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Watch Scandalous: The Untold Story of the National Enquirer

(241) 5.9 97 min 2019

Scandalous: The Untold Story of the National Enquirer is a movie starring Carl Bernstein, Tony Brenna, and Maggie Haberman. 'Scandalous' is the sensational true story of The National Enquirer, the infamous tabloid with a prescient...

Carl Bernstein, Tony Brenna, Generoso Pope Jr., Maggie Haberman
Mark Landsman

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Product details

Audio English  Deutsch  Italiano  Español  Français  Gaeilge  Svenska  Nederlands
Subtitles 日本語  Čeština  Português  Australia  한국어  Filipino  Tiếng Việt  हिन्दी 
Quality 480p, 720p, 1080p, 2K, 4K
Genres Documentary
Director Mark Landsman
Stars Carl Bernstein, Tony Brenna, Generoso Pope Jr., Maggie Haberman
Country USA
Also Known As Skandalozno: Neispričana priča Nacionalnog Enquirer-a, Scandalous: The True Story of the National Enquirer
Runtime 1H 37M
Description 'Scandalous' is the sensational true story of The National Enquirer, the infamous tabloid with a prescient grasp of its readers' darkest curiosities.

Top reviews

Wednesday, 08 Jul 2020 05:54

This documentary features clips of news stories about the National Enquirer, an all-purpose tabloid magazine. They include news of the death of a prominent political figure, the assassination of JFK, the first-ever death of a child in a news story, and a visit to the World Trade Center with a young girl. This film was made in collaboration with the National Enquirer. I found this to be a fascinating look at the newspaper's story telling and storytelling. The interviews are conducted by Dr. Paul DeJong, an author and journalist who has written several books about the National Enquirer. This film focuses primarily on the early days of the magazine and the transition of the company from a smaller, lower-brow tabloid to a tabloid empire. This documentary features interviews from William Randolph Hearst, Joseph Pulitzer, Fred Friendly, William Randolph Hearst, Richard Scheibe, and Peter Kaplan, a journalist who worked for the National Enquirer. These interviews are fascinating and have a lot of insight into the workings of the National Enquirer. This documentary also features excerpts from the book The Secret Life of Enquirer, a biography of Hearst, and the film "The People Who Killed Kennedy" which was a biopic of John Connally. The documentary also features a lot of interview with the current editor of the National Enquirer, Paul Crupi. I recommend this documentary as it covers the evolution of the magazine and the various scandals and news stories it has covered. I also recommend this documentary for anyone who likes to learn about the world of journalism and news.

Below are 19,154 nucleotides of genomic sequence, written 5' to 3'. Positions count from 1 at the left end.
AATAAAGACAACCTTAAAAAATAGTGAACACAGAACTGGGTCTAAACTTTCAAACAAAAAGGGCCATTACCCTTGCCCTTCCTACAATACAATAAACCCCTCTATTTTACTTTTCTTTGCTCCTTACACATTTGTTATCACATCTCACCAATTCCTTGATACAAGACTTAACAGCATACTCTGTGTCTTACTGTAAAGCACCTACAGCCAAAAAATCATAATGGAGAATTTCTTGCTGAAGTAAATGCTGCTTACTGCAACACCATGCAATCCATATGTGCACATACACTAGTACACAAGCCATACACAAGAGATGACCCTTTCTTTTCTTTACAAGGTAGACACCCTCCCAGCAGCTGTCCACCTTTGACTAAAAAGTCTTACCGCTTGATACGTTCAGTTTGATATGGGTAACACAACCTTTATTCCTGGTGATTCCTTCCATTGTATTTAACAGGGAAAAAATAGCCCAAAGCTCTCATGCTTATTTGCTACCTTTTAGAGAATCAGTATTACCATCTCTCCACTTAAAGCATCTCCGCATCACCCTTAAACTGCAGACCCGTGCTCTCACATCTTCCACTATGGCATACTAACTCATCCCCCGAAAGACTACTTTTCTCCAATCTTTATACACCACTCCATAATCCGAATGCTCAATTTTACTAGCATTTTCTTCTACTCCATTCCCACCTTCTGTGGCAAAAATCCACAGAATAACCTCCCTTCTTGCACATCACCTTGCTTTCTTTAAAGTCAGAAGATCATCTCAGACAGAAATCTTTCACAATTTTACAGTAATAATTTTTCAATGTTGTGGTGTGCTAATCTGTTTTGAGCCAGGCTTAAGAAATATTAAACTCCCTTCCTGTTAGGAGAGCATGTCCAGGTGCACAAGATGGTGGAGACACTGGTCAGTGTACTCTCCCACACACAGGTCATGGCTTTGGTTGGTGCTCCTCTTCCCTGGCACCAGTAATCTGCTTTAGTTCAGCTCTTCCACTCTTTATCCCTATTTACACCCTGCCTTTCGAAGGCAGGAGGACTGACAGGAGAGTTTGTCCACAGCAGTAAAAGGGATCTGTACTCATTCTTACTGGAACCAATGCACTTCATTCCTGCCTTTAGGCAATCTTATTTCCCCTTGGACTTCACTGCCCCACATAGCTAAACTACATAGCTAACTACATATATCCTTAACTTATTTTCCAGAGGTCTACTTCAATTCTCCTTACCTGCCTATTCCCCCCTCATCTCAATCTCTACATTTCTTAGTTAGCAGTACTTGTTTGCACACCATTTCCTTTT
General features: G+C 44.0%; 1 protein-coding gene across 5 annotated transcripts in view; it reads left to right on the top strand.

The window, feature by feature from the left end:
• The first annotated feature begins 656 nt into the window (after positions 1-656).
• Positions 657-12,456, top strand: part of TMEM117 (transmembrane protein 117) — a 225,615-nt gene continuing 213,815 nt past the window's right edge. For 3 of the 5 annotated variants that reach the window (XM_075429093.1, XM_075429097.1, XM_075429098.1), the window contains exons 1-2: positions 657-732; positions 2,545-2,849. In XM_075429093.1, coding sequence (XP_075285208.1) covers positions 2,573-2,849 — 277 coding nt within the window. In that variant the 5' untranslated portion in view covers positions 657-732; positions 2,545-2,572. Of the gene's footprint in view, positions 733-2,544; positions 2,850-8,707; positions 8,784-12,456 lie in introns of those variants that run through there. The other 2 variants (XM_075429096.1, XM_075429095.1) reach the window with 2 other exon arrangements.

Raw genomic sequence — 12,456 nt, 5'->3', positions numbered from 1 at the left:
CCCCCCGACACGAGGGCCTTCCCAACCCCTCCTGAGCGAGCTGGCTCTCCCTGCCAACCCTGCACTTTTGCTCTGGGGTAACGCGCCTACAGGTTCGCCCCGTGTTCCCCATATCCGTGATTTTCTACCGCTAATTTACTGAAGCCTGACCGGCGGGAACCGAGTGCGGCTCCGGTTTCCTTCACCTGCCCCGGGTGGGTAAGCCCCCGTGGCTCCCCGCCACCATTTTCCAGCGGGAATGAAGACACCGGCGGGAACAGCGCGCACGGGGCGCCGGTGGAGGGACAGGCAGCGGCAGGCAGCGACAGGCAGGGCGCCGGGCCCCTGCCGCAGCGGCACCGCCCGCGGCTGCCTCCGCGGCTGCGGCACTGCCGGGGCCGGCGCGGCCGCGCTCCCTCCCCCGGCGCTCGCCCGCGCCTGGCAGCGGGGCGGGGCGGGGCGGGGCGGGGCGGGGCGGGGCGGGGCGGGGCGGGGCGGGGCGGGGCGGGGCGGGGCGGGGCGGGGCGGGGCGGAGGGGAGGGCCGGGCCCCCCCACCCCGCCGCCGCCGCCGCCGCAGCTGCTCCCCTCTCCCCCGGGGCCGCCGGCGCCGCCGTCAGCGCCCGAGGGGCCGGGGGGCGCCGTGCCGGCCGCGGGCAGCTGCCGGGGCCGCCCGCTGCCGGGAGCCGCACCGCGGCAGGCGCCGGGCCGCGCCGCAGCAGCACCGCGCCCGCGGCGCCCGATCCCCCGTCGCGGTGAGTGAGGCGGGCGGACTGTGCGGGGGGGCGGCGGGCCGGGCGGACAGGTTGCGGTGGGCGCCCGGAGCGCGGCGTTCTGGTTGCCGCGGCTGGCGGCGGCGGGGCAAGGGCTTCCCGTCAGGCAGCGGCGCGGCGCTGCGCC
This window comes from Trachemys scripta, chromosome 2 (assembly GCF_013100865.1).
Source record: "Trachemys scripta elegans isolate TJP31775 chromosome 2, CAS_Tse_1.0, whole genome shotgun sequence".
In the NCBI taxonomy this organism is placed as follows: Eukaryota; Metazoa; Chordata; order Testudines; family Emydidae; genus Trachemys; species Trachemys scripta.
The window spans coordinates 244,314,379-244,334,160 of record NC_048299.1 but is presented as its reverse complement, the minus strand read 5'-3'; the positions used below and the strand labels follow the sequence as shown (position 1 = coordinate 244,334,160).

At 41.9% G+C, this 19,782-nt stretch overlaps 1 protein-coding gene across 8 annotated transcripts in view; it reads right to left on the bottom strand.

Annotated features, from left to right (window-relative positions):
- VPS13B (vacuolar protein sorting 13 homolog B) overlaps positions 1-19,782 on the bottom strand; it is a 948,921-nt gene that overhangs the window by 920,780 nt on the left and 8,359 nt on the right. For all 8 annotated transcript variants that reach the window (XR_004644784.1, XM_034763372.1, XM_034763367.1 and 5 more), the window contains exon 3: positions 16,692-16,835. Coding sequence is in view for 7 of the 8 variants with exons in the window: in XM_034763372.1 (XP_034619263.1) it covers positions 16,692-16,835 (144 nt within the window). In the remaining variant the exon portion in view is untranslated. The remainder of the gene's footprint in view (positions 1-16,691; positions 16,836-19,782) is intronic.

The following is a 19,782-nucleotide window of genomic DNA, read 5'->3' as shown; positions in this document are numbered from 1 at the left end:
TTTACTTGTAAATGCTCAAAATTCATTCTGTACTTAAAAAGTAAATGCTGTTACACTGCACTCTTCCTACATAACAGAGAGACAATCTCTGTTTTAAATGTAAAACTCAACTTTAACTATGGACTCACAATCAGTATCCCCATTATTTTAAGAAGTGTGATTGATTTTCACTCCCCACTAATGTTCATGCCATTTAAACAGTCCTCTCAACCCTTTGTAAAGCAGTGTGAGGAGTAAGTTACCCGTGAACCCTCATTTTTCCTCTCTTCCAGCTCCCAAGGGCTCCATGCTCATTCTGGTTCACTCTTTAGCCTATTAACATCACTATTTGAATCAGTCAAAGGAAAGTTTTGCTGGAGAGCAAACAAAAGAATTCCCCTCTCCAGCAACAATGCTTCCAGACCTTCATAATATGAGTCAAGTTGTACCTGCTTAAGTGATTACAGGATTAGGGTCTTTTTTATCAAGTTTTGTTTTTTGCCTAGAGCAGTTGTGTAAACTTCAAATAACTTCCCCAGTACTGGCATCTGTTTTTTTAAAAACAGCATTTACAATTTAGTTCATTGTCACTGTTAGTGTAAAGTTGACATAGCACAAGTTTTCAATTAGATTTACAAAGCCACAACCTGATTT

Wednesday, 17 Jun 2020 21:01

In 1995, the National Enquirer published the famous "Body of Lies," a story that alleged that singer Nancy Sinatra's private life had been brutalized by a secret gay lover. The report, which was based on a well-known case file, quickly became a major scandal for the tabloids and a huge ratings bonanza for the cable TV networks. The story of Nancy Sinatra's years-long secret affair with a drugged-up gay man was paraded in front of the nation in front of the cameras and its contents were disseminated throughout the nation. The stories spread like wildfire, and the myth of Sinatra's homosexual life became a kind of spiritual force in the public psyche. If the public could believe the story, there was a kind of justification for not having sex with someone and therefore living a celibate life. The biographical piece by Michael Moore is quite effective in outlining the story and then demolishing the myth of Nancy Sinatra's gay life. Moore has an obvious knack for creating highly provocative documentary style films, but his approach here is somewhat unorthodox, mainly because he keeps the film under the guise of a feature-length documentary. There are no interviews with Sinatra, and Moore does not explain his premise or why he decided to focus on the singer's private life instead of the celebrity gossip columns that the Enquirer was popular in. The biographical piece is not totally successful, but the film is interesting, and Moore does a great job of debunking the myths about Nancy Sinatra's private life.